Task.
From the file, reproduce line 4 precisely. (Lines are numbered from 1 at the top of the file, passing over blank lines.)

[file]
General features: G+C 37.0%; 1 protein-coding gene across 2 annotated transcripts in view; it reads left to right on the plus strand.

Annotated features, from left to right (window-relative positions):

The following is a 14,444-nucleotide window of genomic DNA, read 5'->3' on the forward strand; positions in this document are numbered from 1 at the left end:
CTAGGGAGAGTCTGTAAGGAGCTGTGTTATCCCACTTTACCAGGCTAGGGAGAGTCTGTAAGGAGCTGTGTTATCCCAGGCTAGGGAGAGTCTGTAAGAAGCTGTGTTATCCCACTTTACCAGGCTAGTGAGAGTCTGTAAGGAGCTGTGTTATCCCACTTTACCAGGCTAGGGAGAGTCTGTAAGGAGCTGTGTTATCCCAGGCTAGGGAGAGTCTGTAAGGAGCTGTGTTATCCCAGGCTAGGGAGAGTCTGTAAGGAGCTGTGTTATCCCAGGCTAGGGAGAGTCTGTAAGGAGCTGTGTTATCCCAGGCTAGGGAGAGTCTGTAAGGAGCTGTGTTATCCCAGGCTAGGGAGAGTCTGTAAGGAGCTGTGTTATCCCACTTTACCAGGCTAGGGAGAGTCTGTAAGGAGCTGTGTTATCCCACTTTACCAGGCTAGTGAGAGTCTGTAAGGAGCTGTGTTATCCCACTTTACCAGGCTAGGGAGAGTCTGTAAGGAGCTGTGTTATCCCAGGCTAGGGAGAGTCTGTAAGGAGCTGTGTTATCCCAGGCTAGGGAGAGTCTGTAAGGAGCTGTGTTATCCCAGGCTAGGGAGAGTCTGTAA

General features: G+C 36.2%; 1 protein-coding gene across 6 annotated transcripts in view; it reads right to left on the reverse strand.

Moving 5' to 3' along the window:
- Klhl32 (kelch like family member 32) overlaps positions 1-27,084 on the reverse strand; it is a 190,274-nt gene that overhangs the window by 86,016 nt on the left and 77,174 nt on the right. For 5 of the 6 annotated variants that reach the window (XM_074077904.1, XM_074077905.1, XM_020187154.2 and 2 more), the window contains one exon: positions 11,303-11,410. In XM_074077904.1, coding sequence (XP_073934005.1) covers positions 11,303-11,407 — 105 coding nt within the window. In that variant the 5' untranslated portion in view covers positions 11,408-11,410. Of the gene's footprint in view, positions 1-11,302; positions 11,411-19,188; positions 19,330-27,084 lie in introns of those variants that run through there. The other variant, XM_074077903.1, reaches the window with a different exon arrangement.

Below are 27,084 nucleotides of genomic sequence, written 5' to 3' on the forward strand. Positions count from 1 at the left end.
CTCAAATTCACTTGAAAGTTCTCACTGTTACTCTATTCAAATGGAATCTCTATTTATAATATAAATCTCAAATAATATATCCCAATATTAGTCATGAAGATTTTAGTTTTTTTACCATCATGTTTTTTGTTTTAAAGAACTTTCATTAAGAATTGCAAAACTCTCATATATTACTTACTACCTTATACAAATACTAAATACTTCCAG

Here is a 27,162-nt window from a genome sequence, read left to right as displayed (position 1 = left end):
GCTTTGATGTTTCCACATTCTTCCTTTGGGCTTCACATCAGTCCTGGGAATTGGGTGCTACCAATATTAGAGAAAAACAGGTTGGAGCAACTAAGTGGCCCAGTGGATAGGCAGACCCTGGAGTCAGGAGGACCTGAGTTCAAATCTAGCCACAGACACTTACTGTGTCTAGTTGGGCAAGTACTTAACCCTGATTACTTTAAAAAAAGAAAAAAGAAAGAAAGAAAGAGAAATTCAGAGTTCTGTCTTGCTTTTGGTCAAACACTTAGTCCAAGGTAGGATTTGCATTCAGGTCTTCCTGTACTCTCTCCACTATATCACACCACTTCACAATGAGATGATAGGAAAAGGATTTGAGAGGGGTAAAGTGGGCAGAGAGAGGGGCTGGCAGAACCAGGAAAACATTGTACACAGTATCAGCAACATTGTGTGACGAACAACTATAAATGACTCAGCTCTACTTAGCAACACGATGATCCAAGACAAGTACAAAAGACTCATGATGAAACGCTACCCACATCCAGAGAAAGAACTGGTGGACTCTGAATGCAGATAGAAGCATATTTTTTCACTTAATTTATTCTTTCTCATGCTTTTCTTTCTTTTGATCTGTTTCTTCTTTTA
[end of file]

CTAGGGAGAGTCTGTAAGGAGCTGTGTTATCCCACTTTACCAGGCTAGGGAGAGTCTGTAAGGAGCTGTGTTATCCCAGGCTAGGGAGAGTCTGTAAGAAGCTGTGTTATCCCACTTTACCAGGCTAGTGAGAGTCTGTAAGGAGCTGTGTTATCCCACTTTACCAGGCTAGGGAGAGTCTGTAAGGAGCTGTGTTATCCCAGGCTAGGGAGAGTCTGTAAGGAGCTGTGTTATCCCAGGCTAGGGAGAGTCTGTAAGGAGCTGTGTTATCCCAGGCTAGGGAGAGTCTGTAAGGAGCTGTGTTATCCCAGGCTAGGGAGAGTCTGTAAGGAGCTGTGTTATCCCAGGCTAGGGAGAGTCTGTAAGGAGCTGTGTTATCCCACTTTACCAGGCTAGGGAGAGTCTGTAAGGAGCTGTGTTATCCCACTTTACCAGGCTAGTGAGAGTCTGTAAGGAGCTGTGTTATCCCACTTTACCAGGCTAGGGAGAGTCTGTAAGGAGCTGTGTTATCCCAGGCTAGGGAGAGTCTGTAAGGAGCTGTGTTATCCCAGGCTAGGGAGAGTCTGTAAGGAGCTGTGTTATCCCAGGCTAGGGAGAGTCTGTAA